It was his work that led the 13-man code to establish a permanent presence in a country with no rugby league heritage, starting by integrating it into universities and spreading from there. On the international scene, however, it will take until 2017 for the Cedars to qualify again for the World Cup.

Reaching the quarter-finals of this tournament in Australia allowed Lebanon to automatically secure a berth at next year’s World Cup and Cheika took the opportunity to coach the team after being among those who won them. argued three years ago.

“This tournament was an opportunity to show a bit of Lebanese culture not only to Australians but to everyone watching on TV,” Cheika told Australia. The telegraph of the day.

The ties that unite: Lebanon, the rugby league and ties with Australia |  Rugby League News

This is an incredible opportunity for me to do something that represents the land where my parents are from.

Lebanon’s new head coach Michael Cheika

“Sport has the ability to bring people together, it brings out the best in people. I watched those matches, jumping up and down, clapping and crying sometimes.

“It is an incredible opportunity for me to do something that represents the land where my parents are from.”

Cheika is not the first big name in Australia to lend its support to the project, with NRL stars like Hazem El Masri – formerly of Canterbury Bulldogs, a club with a large support base among the Lebanese community in Sydney – and , most recently, Robbie Farah having pulled on the distinctive green and red jersey in the past.

The next step, however, is to start incorporating more players from the Lebanese national competition into the makeup of the national team rather than relying on heritage players based in Australia, which Cheika has indicated he wants to do.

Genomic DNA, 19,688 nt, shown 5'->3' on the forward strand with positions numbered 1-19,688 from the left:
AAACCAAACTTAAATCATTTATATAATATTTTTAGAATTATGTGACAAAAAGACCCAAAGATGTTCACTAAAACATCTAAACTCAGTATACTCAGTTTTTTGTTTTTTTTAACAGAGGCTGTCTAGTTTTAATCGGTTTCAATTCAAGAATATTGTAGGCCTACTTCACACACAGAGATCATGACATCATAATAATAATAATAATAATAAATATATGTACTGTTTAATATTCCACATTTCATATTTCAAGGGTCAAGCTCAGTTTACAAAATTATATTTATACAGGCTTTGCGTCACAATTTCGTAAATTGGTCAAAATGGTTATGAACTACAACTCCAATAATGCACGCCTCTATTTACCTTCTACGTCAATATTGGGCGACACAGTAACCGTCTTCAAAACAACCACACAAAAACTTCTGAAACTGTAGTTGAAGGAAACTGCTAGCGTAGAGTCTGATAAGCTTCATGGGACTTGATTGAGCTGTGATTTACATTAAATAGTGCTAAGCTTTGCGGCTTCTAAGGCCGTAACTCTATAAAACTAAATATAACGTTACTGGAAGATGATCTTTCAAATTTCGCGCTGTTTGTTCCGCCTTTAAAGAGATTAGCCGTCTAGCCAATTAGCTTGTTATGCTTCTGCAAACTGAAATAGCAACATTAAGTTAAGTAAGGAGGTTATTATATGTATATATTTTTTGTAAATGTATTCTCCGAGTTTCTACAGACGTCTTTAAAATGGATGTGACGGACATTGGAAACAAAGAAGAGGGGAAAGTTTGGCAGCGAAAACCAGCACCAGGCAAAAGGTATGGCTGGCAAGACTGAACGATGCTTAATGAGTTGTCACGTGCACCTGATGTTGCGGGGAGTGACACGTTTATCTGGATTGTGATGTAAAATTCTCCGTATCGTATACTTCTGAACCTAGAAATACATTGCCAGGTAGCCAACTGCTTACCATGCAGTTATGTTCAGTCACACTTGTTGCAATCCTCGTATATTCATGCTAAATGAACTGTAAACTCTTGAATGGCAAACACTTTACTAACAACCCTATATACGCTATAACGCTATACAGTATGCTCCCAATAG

The ties that unite: Lebanon, the rugby league and ties with Australia |  Rugby League News

Robbie Farah represented Lebanon at the 2017 Rugby Union World Cup

Under the current arrangement, the Lebanese Rugby League Federation (LRLF), bound by the country’s sporting laws, oversees the national championship and the country’s development programs, while also mandating the national team to represent them as well as the state. Much of the expertise in leading an international campaign comes from Australia.

Kazandjian has known since he started setting up the LRLF and managing how the relationship between the national governing body and the Australian branch has not always gone smoothly, but added that the tension can be a force for good and that the nation aims to rely on a relatively quick situation. progress it has made over the past two decades.

“There is no point in any sport having a national team without a cultural identity, level of visibility or recognition in the homeland and this is something the Lebanese federation is struggling with – as well as other countries with strong expat communities in Australia and Europe, ”says Kazanjian.

“This tension has always been present, and it has its advantages and disadvantages. The disadvantages are when the tension becomes too taught, it can lead to animosity between the two bodies.

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“When the two sides work together it can lead to some really positive results as we have seen with the good news on Lebanon – the most recent being Michael Chieka taking over as a coach and his belief in the project. It’s a double-edged sword. the sword and something that they will have to struggle with in a temperate manner. “